The introductory talk on Çatalhöyük by Hodder was followed by presentations by members from the Çatalhöyük project including Lucy Bennison-Chapman on sphere-shaped clay objects as tokens of consciousness and creativity; Sean Doyle on obsidian tools and craftmanship as indicators of ownership and innovation; Marek Baranski on brick size and architectural regularities; Christopher Knüsel and Scott Haddow on the meaning of human remains; and Milena Vasić on adorning the self. Comparisons with other sites were provided by Hans Gebel on the Ba‘ja/Basta region and Colin Renfrew on early urban and pre-urban societies. More theoretical presentations included a wide range of topics from the correlation between material culture and the self by Fiona Coward; the perception of time by Marion Benz; to home-making and community in the Epipalaeolithic and Neolithic by Lisa Maher; and vitality by Anna Fagan. While Trevor Watkins argued for the transformation of 'the human cultural niche' in the Neolithic, and Olivier Nieuwenhuijse drew comparisons with the Upper Mesopotamian Late Neolithic.
The final part of the conference was reserved to the cognitive scientists. Paul Howard-Jones, John Sutton, Michael Wheeler and Chris Thornton presented different approaches to cognition function and formation, and participated in the testing of hypotheses in archeological material.
The conference as a whole provided mind-expanding discussion though it was difficult to pin down the discussion at times. One realises how complex the task posed by Hodder was when it came to generate inter-disciplinary debate within the discipline itself, a task likely to exceed a single conference. The conference made evident that in such inter-disciplinary context experts and researchers are expected to take a critical and self-reflexive look at their own disciplines as well as reflect upon the importance of inter-disciplinary thought today.
A second unease seemed to result from the lack of focus on the artistic and symbolic language at Çatalhöyük throughout the conference apart from a short discussion by Hodder himself in his introductory talk. The site is well known for its large size (32 acres and 3,500-8,000 people) that features a dense concentration of ‘art’ in the form of wall paintings, wall reliefs, sculptures and installations. This entire symbolic production holds great cognitive complexity and abstraction reflecting the complexity of the social world in which the inhabitants lived. Yet every single piece of symbolism is a material example of the inherent appeal of art’s ability to present something else to the imagination.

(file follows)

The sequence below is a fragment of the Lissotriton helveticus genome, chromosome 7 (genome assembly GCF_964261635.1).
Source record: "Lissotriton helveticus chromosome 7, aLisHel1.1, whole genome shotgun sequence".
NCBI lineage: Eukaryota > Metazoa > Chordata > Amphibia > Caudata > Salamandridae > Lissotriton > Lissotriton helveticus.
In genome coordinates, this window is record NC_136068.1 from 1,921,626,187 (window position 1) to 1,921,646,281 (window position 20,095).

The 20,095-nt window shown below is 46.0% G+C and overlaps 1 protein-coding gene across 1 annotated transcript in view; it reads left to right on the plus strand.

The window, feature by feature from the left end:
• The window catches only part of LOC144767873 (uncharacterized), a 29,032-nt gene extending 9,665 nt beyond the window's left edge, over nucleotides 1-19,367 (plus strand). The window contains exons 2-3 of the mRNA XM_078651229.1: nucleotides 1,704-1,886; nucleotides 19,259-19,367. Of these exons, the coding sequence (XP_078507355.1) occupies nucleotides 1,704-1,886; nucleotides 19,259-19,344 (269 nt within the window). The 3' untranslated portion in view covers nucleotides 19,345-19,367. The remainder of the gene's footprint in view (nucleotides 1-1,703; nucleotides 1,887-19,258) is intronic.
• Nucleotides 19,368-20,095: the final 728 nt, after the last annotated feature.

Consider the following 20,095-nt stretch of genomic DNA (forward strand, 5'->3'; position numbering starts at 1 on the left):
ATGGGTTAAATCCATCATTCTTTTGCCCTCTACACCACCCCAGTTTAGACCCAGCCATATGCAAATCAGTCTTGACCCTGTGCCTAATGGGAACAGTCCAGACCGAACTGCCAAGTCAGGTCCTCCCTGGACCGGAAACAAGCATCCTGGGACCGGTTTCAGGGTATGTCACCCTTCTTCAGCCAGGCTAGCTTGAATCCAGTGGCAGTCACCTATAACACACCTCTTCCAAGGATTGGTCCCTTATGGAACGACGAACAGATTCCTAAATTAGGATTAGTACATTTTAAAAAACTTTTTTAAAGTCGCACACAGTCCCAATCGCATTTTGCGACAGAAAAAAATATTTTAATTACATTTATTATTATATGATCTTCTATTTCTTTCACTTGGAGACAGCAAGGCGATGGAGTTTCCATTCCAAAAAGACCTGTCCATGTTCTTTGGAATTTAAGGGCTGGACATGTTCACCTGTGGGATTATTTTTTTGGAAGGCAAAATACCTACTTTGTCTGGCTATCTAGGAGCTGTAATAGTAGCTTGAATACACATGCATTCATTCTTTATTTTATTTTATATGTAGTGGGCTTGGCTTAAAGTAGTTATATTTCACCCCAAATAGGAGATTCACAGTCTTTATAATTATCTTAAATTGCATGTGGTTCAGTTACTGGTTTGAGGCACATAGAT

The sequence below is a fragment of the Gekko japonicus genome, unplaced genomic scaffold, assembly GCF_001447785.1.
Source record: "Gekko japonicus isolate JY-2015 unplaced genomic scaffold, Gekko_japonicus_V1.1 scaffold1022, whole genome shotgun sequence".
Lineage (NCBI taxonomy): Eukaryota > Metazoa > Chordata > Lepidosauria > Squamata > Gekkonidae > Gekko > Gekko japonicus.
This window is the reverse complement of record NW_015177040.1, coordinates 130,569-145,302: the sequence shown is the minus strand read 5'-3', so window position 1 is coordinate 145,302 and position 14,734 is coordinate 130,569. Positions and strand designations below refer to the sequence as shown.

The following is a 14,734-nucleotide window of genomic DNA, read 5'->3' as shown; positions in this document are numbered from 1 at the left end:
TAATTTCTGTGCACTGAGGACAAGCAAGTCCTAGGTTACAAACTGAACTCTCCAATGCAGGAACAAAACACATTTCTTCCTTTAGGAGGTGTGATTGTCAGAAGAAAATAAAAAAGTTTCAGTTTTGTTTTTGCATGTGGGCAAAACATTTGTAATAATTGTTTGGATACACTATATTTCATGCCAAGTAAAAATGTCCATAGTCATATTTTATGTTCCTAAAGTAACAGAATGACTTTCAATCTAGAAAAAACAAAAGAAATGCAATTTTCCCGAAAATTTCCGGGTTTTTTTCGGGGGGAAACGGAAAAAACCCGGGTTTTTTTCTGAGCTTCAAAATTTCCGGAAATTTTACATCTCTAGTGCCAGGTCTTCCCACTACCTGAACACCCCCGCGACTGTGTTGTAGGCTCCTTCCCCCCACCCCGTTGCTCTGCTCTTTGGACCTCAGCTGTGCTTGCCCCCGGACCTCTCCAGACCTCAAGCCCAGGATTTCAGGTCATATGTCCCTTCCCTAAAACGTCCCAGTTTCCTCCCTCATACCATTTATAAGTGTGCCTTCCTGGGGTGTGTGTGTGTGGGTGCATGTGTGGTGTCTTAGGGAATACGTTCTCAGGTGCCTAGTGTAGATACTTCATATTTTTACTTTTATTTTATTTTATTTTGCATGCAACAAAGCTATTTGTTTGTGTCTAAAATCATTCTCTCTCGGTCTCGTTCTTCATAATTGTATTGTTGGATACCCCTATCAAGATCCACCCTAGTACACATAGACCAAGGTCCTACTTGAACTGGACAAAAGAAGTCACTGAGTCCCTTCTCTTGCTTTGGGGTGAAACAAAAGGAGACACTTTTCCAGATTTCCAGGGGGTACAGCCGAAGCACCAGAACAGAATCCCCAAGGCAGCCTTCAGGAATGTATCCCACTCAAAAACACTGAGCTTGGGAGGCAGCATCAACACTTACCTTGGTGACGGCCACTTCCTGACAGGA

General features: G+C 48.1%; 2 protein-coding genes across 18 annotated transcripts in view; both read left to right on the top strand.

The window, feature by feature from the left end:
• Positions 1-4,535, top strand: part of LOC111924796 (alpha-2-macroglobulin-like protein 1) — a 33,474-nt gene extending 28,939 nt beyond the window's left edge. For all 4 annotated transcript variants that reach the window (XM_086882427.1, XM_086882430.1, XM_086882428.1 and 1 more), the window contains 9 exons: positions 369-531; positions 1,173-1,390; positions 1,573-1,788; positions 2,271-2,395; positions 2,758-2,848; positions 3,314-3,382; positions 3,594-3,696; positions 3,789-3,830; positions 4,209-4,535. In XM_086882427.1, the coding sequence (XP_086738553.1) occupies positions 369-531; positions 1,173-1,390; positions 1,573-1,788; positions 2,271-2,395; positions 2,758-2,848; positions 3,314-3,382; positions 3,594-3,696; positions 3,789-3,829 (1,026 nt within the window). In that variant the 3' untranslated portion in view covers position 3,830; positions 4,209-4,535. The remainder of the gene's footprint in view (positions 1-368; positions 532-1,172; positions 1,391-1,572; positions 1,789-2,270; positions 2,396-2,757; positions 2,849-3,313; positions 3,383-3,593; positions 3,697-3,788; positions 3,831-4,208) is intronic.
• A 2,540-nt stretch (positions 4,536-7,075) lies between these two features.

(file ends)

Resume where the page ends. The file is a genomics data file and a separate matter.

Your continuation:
Therefore, in the precise context of this conference the lack of attention to the site's symbolic production was a missed chance to reach the core of the argument -and this is a task that exceeds science and seeks the collaboration of artists and art historians.
After all, it can be no coincidence that this inter-disciplinary conference on the topic of consciousness and creativity in the context of a Neolithic site was organised at this precise time in history. Consciousness is not a hot topic today in a globally entangled world for no reason and it is no less than common knowledge that we need to be highly creative and imaginative in this precise moment in history in order to build a future for ourselves in this world. It is also obvious that we need to understand the past in order to create a future for ourselves.
Perhaps the question this conference made most evident is, are we ready to see this?